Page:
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The purpose of the right of publicity is to provide all individuals the right to control the commercial use of their attributes such as likeness, image or name. This state-based right is primarily concerned with protecting celebrities, hereinafter referred to as “personalities.”1 As the right gained more recognition from courts and legislatures in the last 25 years, its value to personalities increased substantially. Sport, entertainment and public figures, like Tiger Woods, Bill Clinton and Woody Allen, make millions of dollars2 from endorsements, speaking engagements, and right of publicity claims. Personalities are also taking advantage of the wide variation in right of publicity laws to bring claims based on a perception of infringement.

Significant variation in state laws and judicial interpretations has proven problematic. Thus, one must ask, does this state-based right of publicity scheme demand a federal right of publicity statute? The answer to that question is “yes” for the following reasons. First, lack of uniformity among state laws causes uncertainty regarding the right’s scope and limitation, and proper forum. Second, the right of publicity conflicts with other intellectual property laws like copyright and trademark. Thirdly, some states have overprotected the right by protecting a personality’s gesture, distinctive appearance or object like a sports car, and by granting postmortem rights of publicity, retroactively.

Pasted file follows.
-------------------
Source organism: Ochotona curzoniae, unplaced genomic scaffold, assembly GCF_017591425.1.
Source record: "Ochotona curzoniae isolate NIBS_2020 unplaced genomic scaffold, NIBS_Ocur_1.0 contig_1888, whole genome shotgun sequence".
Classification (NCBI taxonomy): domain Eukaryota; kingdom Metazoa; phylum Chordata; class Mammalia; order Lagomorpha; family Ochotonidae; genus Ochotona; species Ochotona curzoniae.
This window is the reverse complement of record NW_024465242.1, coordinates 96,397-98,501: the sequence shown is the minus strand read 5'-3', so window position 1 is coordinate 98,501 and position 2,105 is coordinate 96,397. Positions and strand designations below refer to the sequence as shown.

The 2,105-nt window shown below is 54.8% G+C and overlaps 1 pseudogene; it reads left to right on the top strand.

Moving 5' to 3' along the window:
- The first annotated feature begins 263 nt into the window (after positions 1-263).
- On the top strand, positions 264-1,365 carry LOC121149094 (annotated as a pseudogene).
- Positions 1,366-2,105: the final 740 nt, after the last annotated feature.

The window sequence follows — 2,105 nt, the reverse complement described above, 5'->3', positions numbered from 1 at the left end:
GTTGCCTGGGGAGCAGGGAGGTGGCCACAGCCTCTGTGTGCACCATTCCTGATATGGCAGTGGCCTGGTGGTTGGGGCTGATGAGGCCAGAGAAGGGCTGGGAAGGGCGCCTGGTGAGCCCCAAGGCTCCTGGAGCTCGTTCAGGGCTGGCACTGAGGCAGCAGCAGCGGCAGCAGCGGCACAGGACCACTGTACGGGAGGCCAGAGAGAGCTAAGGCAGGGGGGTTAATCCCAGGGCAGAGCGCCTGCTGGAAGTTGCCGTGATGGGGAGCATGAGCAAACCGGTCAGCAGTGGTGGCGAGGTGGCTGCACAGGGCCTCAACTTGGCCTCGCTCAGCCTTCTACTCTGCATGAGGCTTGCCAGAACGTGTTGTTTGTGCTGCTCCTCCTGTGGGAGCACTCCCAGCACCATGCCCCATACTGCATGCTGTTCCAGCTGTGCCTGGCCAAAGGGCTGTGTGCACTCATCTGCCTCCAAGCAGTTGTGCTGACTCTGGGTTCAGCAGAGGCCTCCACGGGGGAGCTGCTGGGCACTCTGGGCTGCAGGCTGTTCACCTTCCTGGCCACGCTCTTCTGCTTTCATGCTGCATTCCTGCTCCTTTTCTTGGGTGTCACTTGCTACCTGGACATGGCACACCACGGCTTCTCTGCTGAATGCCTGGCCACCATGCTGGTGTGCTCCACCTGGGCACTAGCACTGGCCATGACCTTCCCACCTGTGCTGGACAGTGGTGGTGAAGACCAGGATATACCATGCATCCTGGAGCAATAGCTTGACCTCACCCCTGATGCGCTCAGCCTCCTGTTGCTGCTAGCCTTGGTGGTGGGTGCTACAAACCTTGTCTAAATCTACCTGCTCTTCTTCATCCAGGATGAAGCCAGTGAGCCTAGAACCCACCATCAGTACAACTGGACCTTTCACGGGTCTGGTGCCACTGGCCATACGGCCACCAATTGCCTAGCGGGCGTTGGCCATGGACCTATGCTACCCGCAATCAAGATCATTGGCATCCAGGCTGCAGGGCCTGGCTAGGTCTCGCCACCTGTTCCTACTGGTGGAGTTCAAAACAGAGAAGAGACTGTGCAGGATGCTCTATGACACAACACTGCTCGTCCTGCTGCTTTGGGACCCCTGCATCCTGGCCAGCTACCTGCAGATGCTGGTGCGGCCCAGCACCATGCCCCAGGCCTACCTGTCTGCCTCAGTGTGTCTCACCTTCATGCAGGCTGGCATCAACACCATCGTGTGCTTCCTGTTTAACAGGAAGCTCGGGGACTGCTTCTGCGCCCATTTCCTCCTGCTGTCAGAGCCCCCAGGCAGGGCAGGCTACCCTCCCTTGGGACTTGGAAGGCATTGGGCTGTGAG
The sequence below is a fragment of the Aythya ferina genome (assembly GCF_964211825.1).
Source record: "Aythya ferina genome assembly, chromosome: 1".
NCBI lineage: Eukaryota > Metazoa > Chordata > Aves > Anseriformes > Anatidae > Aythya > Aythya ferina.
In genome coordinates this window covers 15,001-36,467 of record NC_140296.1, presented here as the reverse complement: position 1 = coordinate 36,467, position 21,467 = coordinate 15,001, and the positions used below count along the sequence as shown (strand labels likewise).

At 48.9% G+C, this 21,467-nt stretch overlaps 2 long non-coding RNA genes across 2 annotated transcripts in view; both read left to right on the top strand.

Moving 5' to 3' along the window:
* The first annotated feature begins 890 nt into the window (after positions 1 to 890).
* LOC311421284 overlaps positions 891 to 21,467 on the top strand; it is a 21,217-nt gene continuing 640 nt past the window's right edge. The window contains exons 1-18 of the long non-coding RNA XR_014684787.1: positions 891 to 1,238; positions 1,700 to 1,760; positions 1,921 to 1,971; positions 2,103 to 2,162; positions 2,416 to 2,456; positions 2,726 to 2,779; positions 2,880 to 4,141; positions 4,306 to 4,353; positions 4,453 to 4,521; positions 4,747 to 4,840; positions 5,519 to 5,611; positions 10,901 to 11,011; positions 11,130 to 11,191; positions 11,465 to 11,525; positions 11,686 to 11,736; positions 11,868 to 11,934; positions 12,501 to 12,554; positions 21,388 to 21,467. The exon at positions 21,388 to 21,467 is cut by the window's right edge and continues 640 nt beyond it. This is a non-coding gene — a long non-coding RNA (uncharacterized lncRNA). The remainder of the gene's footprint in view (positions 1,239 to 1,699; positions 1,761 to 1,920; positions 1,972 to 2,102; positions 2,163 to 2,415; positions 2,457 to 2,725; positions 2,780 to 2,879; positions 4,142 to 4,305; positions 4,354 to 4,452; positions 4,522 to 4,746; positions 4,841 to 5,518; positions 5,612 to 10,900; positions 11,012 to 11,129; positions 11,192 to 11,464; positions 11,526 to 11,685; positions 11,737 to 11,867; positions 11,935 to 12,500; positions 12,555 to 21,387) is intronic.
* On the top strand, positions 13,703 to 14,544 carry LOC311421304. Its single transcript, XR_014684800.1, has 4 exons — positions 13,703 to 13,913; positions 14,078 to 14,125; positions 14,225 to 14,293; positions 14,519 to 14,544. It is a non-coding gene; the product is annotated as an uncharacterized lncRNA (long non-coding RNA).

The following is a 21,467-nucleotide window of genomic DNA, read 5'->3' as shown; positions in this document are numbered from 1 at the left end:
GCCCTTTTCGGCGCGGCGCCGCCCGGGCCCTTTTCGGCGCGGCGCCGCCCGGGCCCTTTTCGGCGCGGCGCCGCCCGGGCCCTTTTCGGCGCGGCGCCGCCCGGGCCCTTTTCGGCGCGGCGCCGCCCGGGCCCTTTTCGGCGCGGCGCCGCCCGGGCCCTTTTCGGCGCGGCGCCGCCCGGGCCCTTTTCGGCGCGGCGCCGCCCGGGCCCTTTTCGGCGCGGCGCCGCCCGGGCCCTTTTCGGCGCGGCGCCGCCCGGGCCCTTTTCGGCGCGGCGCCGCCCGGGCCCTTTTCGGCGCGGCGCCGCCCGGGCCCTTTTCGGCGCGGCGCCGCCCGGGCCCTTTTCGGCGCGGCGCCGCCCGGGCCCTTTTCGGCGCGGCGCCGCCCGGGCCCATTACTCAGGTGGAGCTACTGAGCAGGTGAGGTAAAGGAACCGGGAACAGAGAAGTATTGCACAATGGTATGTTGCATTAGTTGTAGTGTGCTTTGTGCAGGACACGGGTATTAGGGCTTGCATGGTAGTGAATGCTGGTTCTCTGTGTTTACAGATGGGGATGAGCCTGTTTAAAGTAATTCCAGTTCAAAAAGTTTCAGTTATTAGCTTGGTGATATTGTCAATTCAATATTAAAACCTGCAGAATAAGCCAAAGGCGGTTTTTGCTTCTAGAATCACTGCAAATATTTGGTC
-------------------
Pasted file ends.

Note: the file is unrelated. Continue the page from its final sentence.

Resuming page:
This paper examines these issues and proposes that a federal statute be implemented to limit the right of publicity. Part I of this paper provides a brief background of the right of publicity’s origin, underlying policy and current state. Part II examines the problems with the right of publicity by focusing on differences among state laws, copyright implications in chosen cases, and the expansion of personality rights. Section III examines arguments for and against a federal right of publicity statute. Section IV concludes that a federal statute is necessary and discusses what elements should be incorporated into such a statute.

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First place in the 2012 Georgia State University Intellectual Property Student Writing Competition